As published on: new.com.au, Monday 26 June, 2023.
The acting boss of a major consultancy firm gripped by a tax leaks scandal says the company intends to publicly name everyone involved.
PwC has been in crisis mode following revelations former taxation partner Peter Collins leaked sensitive and confidential government information to fellow partners and clients.
Kristin Stubbins, who has been in the role for just six weeks, began her evidence to the inquiry on Monday by apologising as the company attempts to repair its reputational damage caused by the scandal.
“It is important to acknowledge that we don’t always get things right,” Ms Stubbins said.
“We deeply regret the breach of confidential federal tax policy information that happened around eight years ago and I deeply apologise for that. We failed the standards we set for ourselves as an organisation.”
Questions focused on why PwC had not provided the names of all nine staff who were stood down in the scandal.
Ms Stubbins said an internal investigation was under way and expected to be completed soon, with the intention of revealing the names of people involved in any wrongdoing.
She said the firm had already identified four people “who were directly involved with the confidentiality breach”, while other people involved were directed to go on leave.
“We’ve engaged two external law firms to help us with this investigation,” Ms Stubbins told the inquiry.
“We will name anyone who has done anything wrong.”
PwC revealed on Sunday that all of its federal and state government business would be divested exclusively to private equity investor Allegro Funds for a mere $1.
She repeatedly assured the inquiry that anyone who would be found to have acted wrongly would not be transferred to the new company.
However, she revealed PwC did not begin to investigate the tax leaks until six weeks ago when emails were released revealing the extent of the scandal.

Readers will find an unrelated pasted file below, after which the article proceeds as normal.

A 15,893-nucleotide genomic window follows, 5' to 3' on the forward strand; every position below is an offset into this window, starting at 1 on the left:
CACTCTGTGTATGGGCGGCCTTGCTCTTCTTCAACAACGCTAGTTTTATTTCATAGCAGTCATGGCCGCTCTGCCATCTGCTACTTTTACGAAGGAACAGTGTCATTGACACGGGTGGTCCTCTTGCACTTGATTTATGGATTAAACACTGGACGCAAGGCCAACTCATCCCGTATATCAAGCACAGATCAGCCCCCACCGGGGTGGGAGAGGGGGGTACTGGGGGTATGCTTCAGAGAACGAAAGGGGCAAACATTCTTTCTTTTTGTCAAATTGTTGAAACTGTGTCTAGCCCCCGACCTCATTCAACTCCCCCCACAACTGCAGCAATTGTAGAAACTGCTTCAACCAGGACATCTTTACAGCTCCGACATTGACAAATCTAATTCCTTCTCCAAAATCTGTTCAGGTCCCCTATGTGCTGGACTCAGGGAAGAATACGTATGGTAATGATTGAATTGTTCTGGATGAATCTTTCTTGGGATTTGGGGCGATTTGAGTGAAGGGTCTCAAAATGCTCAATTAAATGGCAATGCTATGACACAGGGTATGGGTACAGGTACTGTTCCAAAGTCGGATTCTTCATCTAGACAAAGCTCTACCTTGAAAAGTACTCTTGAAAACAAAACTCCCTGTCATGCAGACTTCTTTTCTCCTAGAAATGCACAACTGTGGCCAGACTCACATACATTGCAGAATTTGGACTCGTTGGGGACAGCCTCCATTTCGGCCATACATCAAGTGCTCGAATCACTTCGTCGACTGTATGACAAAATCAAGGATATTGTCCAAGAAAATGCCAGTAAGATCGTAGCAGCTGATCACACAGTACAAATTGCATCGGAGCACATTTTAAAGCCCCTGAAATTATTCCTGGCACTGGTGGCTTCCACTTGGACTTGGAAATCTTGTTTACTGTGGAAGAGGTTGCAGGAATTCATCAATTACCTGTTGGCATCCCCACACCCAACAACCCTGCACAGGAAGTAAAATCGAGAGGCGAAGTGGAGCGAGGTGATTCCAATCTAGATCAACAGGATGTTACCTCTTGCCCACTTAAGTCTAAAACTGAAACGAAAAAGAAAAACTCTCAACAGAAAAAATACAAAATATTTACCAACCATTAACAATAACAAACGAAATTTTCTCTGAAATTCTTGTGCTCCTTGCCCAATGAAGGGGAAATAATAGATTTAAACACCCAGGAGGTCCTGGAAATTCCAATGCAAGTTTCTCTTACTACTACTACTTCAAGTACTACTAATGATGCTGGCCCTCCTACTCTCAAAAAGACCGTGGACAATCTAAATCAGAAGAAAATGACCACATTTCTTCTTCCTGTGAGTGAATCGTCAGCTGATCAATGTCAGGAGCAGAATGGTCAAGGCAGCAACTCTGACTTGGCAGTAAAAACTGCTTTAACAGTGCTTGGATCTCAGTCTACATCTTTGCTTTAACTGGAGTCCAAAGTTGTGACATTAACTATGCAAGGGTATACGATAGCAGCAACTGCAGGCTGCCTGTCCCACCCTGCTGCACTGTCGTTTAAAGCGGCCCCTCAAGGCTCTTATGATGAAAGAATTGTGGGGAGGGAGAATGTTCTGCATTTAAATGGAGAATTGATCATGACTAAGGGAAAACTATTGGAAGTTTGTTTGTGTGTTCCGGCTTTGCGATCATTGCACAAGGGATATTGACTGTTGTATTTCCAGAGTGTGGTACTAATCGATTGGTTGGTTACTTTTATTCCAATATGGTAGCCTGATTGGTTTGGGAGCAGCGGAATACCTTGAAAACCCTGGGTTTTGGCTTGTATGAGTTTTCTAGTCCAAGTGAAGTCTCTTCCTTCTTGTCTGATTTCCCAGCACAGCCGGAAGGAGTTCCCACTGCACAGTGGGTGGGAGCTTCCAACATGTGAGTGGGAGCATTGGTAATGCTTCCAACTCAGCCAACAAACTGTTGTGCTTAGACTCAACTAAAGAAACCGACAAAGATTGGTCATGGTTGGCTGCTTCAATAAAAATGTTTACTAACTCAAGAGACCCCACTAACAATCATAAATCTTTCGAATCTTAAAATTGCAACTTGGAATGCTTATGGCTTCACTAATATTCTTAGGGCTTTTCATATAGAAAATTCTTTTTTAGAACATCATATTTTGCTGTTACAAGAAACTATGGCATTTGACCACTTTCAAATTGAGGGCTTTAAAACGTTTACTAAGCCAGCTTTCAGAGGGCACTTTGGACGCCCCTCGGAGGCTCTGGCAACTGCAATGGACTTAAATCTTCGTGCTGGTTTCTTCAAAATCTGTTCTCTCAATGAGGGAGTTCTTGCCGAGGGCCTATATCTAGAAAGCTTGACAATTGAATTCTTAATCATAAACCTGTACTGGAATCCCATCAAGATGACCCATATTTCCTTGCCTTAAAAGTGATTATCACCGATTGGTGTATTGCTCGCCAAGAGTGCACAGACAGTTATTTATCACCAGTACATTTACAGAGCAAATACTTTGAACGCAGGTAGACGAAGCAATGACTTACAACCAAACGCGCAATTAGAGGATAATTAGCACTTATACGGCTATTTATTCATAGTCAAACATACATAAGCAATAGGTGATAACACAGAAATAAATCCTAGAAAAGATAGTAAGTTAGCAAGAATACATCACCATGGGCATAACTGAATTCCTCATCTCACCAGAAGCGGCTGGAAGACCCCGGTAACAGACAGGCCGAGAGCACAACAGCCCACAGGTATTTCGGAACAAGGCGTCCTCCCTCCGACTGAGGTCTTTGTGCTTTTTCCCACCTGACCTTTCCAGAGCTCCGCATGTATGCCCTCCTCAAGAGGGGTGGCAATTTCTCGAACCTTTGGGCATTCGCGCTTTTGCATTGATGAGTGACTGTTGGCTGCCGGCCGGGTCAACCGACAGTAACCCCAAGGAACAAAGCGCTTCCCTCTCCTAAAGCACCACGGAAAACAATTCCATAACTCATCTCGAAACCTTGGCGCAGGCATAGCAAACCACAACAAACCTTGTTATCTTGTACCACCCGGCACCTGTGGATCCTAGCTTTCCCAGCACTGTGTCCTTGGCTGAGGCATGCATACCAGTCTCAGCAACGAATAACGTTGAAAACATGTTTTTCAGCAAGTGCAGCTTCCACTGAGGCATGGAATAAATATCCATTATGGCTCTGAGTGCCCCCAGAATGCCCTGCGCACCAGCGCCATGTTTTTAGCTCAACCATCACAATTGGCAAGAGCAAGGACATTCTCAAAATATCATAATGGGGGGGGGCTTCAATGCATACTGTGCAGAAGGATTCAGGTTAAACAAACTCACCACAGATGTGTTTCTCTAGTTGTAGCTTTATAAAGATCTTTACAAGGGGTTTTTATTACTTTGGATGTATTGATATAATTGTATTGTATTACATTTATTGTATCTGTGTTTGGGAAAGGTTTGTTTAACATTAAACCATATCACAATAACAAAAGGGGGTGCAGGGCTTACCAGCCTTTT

She told the inquiry the firm was not aware Mr Collins had signed a confidentiality agreement regarding the multinational tax avoidance laws until March 2021.
“The issues with respect to the confidentiality agreements haven’t been known for way back to 2015,” she said.
“However, the deep root cause analysis and deep investigation into this really started looking at all the aspects that I’ve talked about in my open letter, including the cultural aspects, really only started six weeks ago.”
Ms Stubbins told the inquiry the decision to divest was not an admission the company could not meet ethical and legal requirements.
“We started to look at the ring fencing of this business to address the perceived conflicts … we decided that did not go far enough,” she said.
“We made the difficult decision to divest our government business completely.”
Ms Stubbins said PwC was not expected to make a profit from the divestment and the new company was not expected to share an office with the existing business.
More than 1500 staff are expected to be moved to the new company.
“This whole transaction is designed to protect a significant number of jobs,” she said.
“We believe the best opportunity for those people is to go across to a new entitate with absolutely no risk or perception of a conflict of interest because it will be completely separate from here.”
The acting chief executive assured the panel that anyone who might have been involved in the tax leak was not working with the state government.
She continued to “deeply apologise” for the confidentiality breaches and the “lack of an effective response”.
“It occurred in a small part in our tax practice and we have no reason to believe that any of these issues relate to the NSW government at all,” she said.
“But obviously, if we did have specific instances, we would deal with those instances.”
PwC Australia operates on a partnership model, meaning it is not incorporated and is not subject to corporate governance oversight. Instead, it has voluntarily adopted a code of conduct.
The company’s global leaders will parachute Kevin Burrowes into the top job after they seized control of the troubled Australian arm of the business.
Mr Burrowes will take over from Ms Stubbins, who has been acting in the top job for almost seven weeks after former chief executive Tom Seymour resigned in early May.